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Is the sentence 오늘(은) 제 생일입니다 right? And if it is, what is the meaning of 제 in this sentence?

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"오늘은 제 생일입니다." or "오늘 제 생일입니다." are both valid. "제" is "my" in polite form (lowering yourself).

Also valid are "오늘은 내 생일입니다." (less polite)

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    Well, considering several conditions where 합쇼체 is used, I disagree that "오늘은 내 생일입니다" is valid. I am not denying that some people actually use it but pointing out the inconsistency in the use of honorifics. I would not recommend such mixing. "오늘 제 생일이에요" is a safer and better one.
    – Klmo
    Jul 30 '20 at 14:51
  • @Klmo you have a point. I guess it is used rarely in that way.
    – Memming
    Jul 30 '20 at 21:26
  • “오늘은 내 생일입니다” reminds me of an old man’s talking. Or a title of a book. Half-honorifics. Haha. Aug 14 at 19:12
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It would be more perfect if you use “오늘은 제 생일날입니다”. Here it’s added “생일+날” because it’s more emphasis on the day that the speaker want to mention. Plus, through my experience living in Korea, I many time heard Korean people say “생일날” when they want to mention the day.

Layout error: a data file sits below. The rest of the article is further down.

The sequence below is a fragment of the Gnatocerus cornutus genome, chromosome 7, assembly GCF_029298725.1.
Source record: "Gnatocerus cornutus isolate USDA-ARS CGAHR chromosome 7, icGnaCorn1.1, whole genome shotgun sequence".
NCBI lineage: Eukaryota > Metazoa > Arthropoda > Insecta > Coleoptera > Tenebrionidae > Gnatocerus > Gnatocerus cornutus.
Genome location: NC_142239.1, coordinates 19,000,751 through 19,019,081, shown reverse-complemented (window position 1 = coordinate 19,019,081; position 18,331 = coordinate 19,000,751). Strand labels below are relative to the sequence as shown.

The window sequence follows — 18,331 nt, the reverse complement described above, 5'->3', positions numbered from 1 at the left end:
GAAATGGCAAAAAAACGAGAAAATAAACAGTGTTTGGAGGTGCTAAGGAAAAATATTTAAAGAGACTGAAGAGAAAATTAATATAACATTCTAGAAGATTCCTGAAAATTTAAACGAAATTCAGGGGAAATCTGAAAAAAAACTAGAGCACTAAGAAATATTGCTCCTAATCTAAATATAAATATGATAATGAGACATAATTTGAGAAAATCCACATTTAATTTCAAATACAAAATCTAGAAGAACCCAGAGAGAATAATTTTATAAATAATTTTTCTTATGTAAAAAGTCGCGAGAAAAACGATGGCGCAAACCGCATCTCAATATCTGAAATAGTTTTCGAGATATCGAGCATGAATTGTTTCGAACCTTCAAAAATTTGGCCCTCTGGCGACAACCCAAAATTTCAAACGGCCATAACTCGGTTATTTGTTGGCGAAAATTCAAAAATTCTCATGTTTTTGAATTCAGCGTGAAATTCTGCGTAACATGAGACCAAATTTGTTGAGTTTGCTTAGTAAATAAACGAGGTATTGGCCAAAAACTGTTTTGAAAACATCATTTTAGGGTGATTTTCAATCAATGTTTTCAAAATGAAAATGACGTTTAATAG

Back to your question “제”. It means “my”. “제” is the polite word and advanced word in Korean language and culture. Remember that, if speaker speaks to stranger or person in higher position than him/her or the one who is older than him/her, using “제” makes the speaker look polite and knowledgeable in Korean language.

In addition. “제” is shorten from “저의”. You can use both of them exchangeably.

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  • 생일날?” I have never heard “생일날입니다” before; every time I heard that, it was always “생일입니다.” We’re probably from different generations, then. And besides that, both “일(日)” and “날” mean a “day,” so “생일날” is basically a “birthday-day.” Yes, it’s a thing; and so does “역전앞.” I believe those tautological words are best avoided. Aug 14 at 19:07
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Both can be used in Korea. But many Koreans use “오늘은 제 생일입니다.” much more than “오늘 제 생일입니다.”. “제” mean “my” 오늘은 제생일입니다. = Today is my birthday.

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